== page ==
How did you get interested in growing and making wine from grapes not being widely grown commercially?

That is a long story that I will try to shorten as much as I can: During my early winemaking I was predominantly drinking and making so called ‘natural wines’ (I prefer to refer to them as low-intervention wines these days, rather than natural).That

Petit Manseng Grapes Photo Courtesy: Sabelli-Frisch Wines

was the focus I wanted to bring to making my own wines – naturally fermented, not filtered and with low sulphur additions. In any case, I thought it would be interesting to also take that concept one step further. And in my mind it didn’t make sense to do low-intervention wines and then use imported and non-native grape varieties to do it from. So I wanted to make my wines using the American native strands, vitis labrusca and vitis rupestris etc. But after personal research and trials, I came to the conclusion that they are very challenging to make good wine out of. It was just a bridge too far for a new winemaker. So I regrouped and said: “well, which is the oldest vitis vinifera strand in the US?” And the answer is of course Mission. It’s the oldest European grape in the New World and has been in the Americas for more than 500 years now. So that seemed like a good fit. Only when I started making wine from it did I fully realize how amazing and rewarding that grape is.

What are your favorite varietals to work with and why?

I love Mission with a passion. It has been maligned, discredited, mistreated and ripped out for over a century now. You open older winemaking books and they all refer to the grape as inferior and not suitable for making wine at all. It is completely misunderstood. And when you take the time to understand it, you’ll find it makes world class wines. That might sound hyperbolic, but I actually believe that is the case. Mission has a great future ahead of it, and I’m convinced it will have a big resurrection.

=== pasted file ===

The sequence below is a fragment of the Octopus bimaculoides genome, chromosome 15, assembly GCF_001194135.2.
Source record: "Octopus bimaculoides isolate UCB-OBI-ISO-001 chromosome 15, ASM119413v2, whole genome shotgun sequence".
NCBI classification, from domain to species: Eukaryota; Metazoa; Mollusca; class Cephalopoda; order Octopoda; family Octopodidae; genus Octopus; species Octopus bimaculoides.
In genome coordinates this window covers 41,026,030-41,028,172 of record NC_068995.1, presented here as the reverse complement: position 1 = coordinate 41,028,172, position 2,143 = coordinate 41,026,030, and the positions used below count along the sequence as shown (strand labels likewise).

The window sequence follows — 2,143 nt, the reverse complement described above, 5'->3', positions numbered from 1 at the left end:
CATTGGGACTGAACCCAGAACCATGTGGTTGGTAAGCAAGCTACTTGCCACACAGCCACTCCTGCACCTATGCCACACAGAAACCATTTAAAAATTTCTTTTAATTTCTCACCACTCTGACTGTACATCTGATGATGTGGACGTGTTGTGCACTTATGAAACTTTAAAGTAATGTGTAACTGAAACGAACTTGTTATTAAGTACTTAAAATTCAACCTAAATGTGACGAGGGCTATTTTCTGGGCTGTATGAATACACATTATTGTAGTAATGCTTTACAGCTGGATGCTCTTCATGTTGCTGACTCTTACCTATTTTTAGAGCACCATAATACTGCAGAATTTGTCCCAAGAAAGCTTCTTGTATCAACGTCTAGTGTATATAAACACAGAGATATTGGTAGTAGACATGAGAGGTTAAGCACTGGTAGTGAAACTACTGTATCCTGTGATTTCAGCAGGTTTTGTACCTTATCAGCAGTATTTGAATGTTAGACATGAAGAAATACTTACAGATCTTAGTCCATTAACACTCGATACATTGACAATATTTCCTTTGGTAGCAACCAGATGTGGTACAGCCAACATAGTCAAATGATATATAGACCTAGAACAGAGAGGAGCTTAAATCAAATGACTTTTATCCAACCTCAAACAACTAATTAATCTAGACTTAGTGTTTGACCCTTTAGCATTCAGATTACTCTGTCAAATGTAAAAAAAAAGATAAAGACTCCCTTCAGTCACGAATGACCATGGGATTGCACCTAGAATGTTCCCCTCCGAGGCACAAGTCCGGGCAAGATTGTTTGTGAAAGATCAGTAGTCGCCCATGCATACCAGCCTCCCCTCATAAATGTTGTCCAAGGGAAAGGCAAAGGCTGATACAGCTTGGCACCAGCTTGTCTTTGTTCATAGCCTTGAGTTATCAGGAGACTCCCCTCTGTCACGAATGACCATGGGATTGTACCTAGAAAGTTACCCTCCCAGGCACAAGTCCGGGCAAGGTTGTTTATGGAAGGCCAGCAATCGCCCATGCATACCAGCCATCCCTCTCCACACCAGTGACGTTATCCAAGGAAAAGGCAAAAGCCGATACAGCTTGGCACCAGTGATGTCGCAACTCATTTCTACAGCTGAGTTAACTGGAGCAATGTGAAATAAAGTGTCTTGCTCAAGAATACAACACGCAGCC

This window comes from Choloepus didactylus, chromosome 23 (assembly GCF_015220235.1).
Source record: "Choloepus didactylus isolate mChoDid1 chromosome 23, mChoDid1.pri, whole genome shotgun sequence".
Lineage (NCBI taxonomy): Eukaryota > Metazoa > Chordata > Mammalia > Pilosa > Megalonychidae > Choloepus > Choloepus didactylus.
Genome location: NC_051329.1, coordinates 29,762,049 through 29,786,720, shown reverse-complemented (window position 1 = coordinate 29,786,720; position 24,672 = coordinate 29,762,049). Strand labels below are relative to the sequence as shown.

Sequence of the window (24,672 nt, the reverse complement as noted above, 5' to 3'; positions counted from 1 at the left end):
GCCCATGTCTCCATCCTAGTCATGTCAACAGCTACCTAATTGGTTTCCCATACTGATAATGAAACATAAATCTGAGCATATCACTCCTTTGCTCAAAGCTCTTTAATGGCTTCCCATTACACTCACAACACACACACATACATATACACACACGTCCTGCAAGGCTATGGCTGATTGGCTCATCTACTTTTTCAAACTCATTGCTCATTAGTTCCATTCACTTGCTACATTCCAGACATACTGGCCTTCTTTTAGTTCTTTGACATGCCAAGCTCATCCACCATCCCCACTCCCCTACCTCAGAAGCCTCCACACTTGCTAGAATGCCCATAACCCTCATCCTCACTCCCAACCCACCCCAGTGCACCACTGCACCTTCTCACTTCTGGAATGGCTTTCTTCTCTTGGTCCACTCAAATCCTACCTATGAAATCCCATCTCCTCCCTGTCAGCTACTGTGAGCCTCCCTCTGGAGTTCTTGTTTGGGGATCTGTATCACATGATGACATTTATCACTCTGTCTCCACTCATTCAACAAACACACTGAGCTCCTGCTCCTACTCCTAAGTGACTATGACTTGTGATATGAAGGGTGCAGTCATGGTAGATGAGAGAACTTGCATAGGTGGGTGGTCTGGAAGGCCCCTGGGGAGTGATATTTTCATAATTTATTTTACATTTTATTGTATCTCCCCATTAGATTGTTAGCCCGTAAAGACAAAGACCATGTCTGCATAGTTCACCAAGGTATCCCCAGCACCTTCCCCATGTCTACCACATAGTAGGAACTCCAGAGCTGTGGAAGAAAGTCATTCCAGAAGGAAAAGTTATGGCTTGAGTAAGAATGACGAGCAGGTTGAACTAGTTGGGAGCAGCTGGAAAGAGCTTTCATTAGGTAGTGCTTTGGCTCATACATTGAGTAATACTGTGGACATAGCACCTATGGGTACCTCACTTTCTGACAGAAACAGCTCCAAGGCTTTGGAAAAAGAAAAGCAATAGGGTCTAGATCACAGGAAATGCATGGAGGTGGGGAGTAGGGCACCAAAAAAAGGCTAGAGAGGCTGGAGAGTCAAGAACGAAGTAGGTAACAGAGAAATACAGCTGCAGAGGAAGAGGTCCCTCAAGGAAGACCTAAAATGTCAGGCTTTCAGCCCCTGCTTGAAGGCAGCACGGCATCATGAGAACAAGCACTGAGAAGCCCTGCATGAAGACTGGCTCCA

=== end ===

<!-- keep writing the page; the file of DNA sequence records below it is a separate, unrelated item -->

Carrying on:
What are some of your favorite wines and from which regions and producers?

I used to be heavily into Amarone in my youth and have a good

Syrah Grapes Photo Courtesy :Sabelli-Frisch Wines

collection of them still. But as you get older, seems like the palate changes and you go for more subtler styles. Last years it’s for me mainly been California or Oregon wines with a good mix between natural wines from small producers and a lot of Pinot Noir. My knowledge is limited to CA and OR wine and I don’t have a lot of knowledge about European producers, which is kind of ironic as I’m from there myself. I really enjoy Lioco, Failla, Ceritas,, Stirm, Broc Cellars, Deux Punx, Sandlands and producers like that here in CA. It’s a very exciting time for CA wines and there’s a change of guard as we move away from the Napa style.

What wines are you working on now and what are your expectations for them?

Well, my interest for rare, underused or strange grape varieties continues. Beside Mission, this year I did a Petit Manseng white for my limited edition Milk Fed line. It’s a yearly recurring edition where the grape changes, but the vinification in amphorae and with light skin-contact doesn’t change. Very small production and one-off’s for each vintage, so they’re always exciting. I also came back to my Alicante Bouschet which turned out so well in 2018 vintage. Really a wonderfully subtle wine. And my Flame Tokay rosé I continued this year as it also turned out so nice last time (Flame Tokay is another almost extinct grape). In the future I’m looking to explore more varieties – I almost got some Negrette and Cabernet Pfeffer this year, so I hope I can revisit those down the line.